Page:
The national Family Medical Leave ACT (FMLA) turns 25 next week, and U.S. Sen. Tina Smith was in town over the weekend to discuss how Minnesota’s paid parental leave policy could be a stepping stone to national paid family leave.
In the photo on the left, from left to right, are: Debra Fitzpatrick, Humphrey School of Public Affairs; Sen. Tina Smith; state Sen. Susan Kent; and MAPE’s Stephanie Meyer.
FMLA allows workers up to 12 weeks of protected unpaid time off to welcome a new baby, care for an ill family member or care for their own health without losing their jobs. Currently, only 13 percent of workers nationwide have access to paid family leave. Smith hosted a roundtable discussion at the University of Minnesota’s Humphrey School of Public Affairs to discuss the importance of a national paid family leave policy.
Stephanie Meyer, one of MAPE’s paid parental leave campaign leaders and now a member of the union’s Board of Directors, attended the meeting. She said Smith highlighted paid family leave state legislation in California where employers and employees pay amounts into an insurance fund (usually around $1.50 a week). Employees are able to draw from the fund for partial wage replacement for needed time off to deal with a seriously ill family member or bond with a new child.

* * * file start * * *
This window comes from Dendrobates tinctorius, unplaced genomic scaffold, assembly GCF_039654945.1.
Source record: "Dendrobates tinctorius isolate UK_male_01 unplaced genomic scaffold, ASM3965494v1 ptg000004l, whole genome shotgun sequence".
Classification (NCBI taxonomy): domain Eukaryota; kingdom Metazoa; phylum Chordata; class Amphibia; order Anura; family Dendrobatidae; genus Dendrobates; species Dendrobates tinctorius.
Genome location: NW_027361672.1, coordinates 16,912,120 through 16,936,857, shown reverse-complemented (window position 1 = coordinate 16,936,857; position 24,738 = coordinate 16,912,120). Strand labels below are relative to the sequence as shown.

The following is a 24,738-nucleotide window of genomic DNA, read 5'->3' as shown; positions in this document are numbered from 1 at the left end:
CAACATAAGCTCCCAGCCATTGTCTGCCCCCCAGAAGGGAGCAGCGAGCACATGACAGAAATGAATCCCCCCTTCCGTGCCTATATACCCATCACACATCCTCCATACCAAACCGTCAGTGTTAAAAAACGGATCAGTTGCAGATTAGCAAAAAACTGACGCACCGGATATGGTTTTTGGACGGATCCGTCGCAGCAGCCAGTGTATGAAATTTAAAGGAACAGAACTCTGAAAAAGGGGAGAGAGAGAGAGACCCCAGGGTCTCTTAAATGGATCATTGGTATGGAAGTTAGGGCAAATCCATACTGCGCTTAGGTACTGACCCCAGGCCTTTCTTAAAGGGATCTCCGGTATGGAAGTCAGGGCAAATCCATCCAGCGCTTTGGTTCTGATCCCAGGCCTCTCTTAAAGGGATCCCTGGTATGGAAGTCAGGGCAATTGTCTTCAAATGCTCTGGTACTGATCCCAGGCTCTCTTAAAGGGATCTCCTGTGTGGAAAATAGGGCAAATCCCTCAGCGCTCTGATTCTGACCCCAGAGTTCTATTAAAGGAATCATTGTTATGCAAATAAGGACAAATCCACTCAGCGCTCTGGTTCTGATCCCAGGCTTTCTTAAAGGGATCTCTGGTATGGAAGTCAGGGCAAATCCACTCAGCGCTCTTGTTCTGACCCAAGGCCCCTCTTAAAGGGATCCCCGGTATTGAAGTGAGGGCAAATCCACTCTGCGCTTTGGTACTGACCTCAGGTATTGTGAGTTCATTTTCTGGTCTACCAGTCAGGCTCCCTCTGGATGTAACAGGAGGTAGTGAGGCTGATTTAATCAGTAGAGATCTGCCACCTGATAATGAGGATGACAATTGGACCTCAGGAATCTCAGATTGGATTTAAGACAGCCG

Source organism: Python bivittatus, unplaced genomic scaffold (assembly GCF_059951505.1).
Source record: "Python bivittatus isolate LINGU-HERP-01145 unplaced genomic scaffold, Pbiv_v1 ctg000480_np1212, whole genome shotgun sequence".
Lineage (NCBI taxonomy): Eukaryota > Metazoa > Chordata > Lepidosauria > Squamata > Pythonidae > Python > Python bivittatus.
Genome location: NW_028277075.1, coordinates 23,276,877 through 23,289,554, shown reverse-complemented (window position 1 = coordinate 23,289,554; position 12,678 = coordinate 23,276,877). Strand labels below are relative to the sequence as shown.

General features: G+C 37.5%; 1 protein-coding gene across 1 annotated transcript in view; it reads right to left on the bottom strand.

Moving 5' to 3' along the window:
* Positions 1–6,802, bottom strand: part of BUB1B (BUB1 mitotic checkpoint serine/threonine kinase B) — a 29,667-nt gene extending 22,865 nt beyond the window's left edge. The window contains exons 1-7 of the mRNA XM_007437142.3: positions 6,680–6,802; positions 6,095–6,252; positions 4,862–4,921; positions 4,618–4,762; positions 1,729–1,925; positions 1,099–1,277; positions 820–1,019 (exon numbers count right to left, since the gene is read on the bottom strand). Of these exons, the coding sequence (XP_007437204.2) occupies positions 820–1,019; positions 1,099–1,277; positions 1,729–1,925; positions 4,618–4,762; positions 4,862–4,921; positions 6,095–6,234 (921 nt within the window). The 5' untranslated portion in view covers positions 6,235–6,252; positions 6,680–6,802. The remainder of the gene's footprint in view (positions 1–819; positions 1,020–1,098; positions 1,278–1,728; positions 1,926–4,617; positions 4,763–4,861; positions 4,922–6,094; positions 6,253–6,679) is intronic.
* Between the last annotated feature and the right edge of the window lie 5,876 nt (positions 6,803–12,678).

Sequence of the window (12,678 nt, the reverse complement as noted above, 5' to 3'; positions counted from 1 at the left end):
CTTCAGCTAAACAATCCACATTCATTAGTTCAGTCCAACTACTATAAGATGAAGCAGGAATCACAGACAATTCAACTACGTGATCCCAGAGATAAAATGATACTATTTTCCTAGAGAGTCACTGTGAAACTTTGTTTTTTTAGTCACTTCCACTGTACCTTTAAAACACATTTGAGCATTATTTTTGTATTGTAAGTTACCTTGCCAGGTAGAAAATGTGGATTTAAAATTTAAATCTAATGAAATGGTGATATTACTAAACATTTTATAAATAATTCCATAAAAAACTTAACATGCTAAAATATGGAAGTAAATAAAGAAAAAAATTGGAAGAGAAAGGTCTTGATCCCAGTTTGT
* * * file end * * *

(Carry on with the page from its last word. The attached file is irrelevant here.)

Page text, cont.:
“As lieutenant governor, I was proud to work alongside MAPE to help bring paid parental leave to Minnesota state employees,” said Smith, a member of the U.S. Senate Labor Committee. “But we need to keep working, because there are parents all across the state who still don’t have access to paid family and medical leave. As senator, I’m fighting in Washington to ensure that no Minnesotan has to choose between a paycheck and taking care of a loved one.”
“MAPE began its paid parental leave campaign three years ago because we wanted to make life easier for parents and make the state of Minnesota an even better place to work," Meyer said. "Providing this benefit not only improved the state’s ability to compete with local governments and businesses already offering paid parental leave, but also set an example for other employers across Minnesota.”
In addition to MAPE, other organizations participating in the discussion included ISAIAH, Minnesota Nurses Association and the Main Street Alliance. The University of Minnesota’s Debra Fitzpatrick, who also served as research lead and author for the state’s comprehensive report on family and medical leave insurance, and State Senator Susan Kent, a longtime proponent of MAPE’s paid parental leave initiative, also took part in the roundtable discussion.